Number of women not accommodated by Alberta shelters at ‘all-time high’

WATCH: As our population and cost of housing grows, women’s shelters across Alberta are facing a severe crunch. Tom Vernon explains.

EDMONTON — The Alberta Council of Women’s Shelters says the number of women being turned away due to overcapacity at local shelters is at an “all-time high.”

According to data collected between April 2013 and March 2014, Alberta shelters admitted 5,710 women. However, the data also shows that 8,427 women could not be served due to overcapacity and were turned away.

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Jan Reimer, executive director for the ACWS, says the number of women who can’t be accommodated has risen significantly in Alberta.

“There’s a lack of housing,” she said Friday. “We have a housing crisis in Alberta, I think people recognize that, particularly subsidized housing.”

Reimer believes part of the reason for the increase is because women are staying in shelters longer than they have in the past.

“By and large, it’s just that we haven’t kept pace with the population growth and in all the surrounding systems women have to stay longer. And when women have to stay longer, women can’t get in.”

Human Services Minister Heather Klimchuk insists this data does not mean women are going without services.

“No child or woman is ever, ever turned away from a shelter, to be very clear,” she said. “If a shelter is full on that night, we make alternate arrangements for a hotel, another space.

“We have wraparound services that support the family, whether it’s a social worker … police if they need to be involved and medical help.”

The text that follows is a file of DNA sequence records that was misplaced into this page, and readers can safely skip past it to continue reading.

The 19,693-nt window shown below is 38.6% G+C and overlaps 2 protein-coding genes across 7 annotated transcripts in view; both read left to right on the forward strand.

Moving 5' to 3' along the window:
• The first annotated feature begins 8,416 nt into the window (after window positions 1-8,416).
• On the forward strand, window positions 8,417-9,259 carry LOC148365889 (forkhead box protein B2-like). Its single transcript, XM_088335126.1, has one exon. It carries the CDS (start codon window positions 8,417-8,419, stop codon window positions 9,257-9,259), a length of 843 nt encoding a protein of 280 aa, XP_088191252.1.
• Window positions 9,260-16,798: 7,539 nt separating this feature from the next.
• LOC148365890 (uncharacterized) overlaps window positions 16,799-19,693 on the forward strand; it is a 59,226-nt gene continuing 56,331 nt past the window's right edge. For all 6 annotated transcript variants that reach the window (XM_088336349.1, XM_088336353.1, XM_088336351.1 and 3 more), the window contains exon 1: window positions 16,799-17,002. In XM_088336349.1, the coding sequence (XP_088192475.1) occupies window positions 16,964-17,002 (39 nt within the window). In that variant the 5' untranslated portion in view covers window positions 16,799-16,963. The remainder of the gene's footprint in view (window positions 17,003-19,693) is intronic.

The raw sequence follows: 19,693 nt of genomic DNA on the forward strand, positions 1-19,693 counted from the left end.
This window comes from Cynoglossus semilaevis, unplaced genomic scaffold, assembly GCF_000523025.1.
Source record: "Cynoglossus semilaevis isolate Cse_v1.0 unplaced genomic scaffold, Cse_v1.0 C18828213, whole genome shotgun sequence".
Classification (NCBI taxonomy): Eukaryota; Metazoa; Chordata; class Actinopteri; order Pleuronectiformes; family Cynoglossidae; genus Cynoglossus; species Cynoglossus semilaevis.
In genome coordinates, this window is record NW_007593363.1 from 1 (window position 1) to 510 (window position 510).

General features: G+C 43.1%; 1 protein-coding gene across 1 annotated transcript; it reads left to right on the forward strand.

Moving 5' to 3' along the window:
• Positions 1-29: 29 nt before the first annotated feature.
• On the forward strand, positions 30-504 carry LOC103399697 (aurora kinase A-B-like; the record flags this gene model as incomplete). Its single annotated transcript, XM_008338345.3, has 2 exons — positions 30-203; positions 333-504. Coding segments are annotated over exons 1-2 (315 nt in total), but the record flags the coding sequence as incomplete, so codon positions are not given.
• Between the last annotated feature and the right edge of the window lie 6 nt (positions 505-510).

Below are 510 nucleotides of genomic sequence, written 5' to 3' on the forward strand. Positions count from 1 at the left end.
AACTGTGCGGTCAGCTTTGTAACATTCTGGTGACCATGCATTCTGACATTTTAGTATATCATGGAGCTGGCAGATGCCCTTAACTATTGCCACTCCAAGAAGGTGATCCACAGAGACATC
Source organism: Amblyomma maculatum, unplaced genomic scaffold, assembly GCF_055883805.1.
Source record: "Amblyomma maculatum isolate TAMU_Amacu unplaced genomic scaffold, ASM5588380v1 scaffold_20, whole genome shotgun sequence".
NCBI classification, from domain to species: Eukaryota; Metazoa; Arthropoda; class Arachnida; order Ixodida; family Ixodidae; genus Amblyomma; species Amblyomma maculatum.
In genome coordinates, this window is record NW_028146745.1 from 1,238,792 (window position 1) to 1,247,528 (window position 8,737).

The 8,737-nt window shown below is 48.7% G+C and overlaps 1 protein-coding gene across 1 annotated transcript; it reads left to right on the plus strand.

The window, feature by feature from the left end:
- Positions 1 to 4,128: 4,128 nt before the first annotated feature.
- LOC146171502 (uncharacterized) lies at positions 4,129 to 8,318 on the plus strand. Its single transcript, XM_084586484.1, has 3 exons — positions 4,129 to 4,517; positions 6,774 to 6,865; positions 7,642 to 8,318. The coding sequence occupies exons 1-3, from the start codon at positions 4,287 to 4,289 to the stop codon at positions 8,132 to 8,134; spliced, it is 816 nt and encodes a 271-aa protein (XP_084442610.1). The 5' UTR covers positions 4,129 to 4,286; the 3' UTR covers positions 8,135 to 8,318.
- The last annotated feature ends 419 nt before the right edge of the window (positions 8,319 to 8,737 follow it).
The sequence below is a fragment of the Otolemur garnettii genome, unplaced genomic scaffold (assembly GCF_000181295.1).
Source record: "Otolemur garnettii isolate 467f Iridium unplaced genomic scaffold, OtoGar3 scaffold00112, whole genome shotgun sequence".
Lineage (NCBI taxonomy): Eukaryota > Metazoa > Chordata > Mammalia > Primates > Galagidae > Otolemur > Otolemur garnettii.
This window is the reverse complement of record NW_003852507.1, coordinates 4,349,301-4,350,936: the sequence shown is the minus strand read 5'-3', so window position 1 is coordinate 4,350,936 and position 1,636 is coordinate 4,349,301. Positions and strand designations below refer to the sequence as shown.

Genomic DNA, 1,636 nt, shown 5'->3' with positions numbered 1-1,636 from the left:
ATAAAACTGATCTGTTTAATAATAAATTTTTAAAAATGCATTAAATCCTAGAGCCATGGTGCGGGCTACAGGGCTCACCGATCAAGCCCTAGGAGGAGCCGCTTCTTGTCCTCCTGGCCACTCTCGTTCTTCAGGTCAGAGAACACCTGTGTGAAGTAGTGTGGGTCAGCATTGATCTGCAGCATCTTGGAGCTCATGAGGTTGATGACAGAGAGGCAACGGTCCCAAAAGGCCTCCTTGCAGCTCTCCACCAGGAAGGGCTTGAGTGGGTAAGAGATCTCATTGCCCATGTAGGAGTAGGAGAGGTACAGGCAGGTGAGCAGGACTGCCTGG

Klimchuk says the government has increased funding to Alberta women’s shelters by $3 million.

However, the executive director of Wings of Providence, which provides transitional housing and support services to women and children who have experienced family violence, says they are still feeling the pressures of a booming population. Pat Garrett says ideally, they would like to see their resources tripled to keep up with demand.

“Unfortunately, there’s a huge demand,” said Garrett. “Certainly we have to turn away families because we don’t have space. So this is a challenge throughout the province.”

READ MORE: After securing funding, Edmonton women’s shelter will open its doors again

The crisis centre has 20 apartments, which house upwards of 50 women and their 150 children. Accommodations are offered on a six-month basis.

Torrie, an Alberta woman whose name has been changed to protect her identity, says the shelter has been life-changing for her and her young son.

“It was very abusive. There was a lot of verbal abuse, some physical abuse, a lot of control and isolation and I decided about a year ago that I wanted to get out,” she explained. “It was really hard. I wanted to go back many times.

“I hadn’t had a bank card, I had no ID, I had no identity. And then moving here, it’s my own space, I can decorate how I want … It was a safe place to come and I hadn’t known that for so long.”

Torrie knows there are many women out there who also need a way out, and says they should never be told no.

“So many people are turned away. And some women only have that one chance to get away and to be turned away, I think it’s a crime.”

The ACWS says the data it gathered over the past year does not reflect the increased funding by the government. The ACWS says it is optimistic the increased funding will connect more Alberta women with the services they need.

With files from Tom Vernon, Global News.

 

© Shaw Media, 2014

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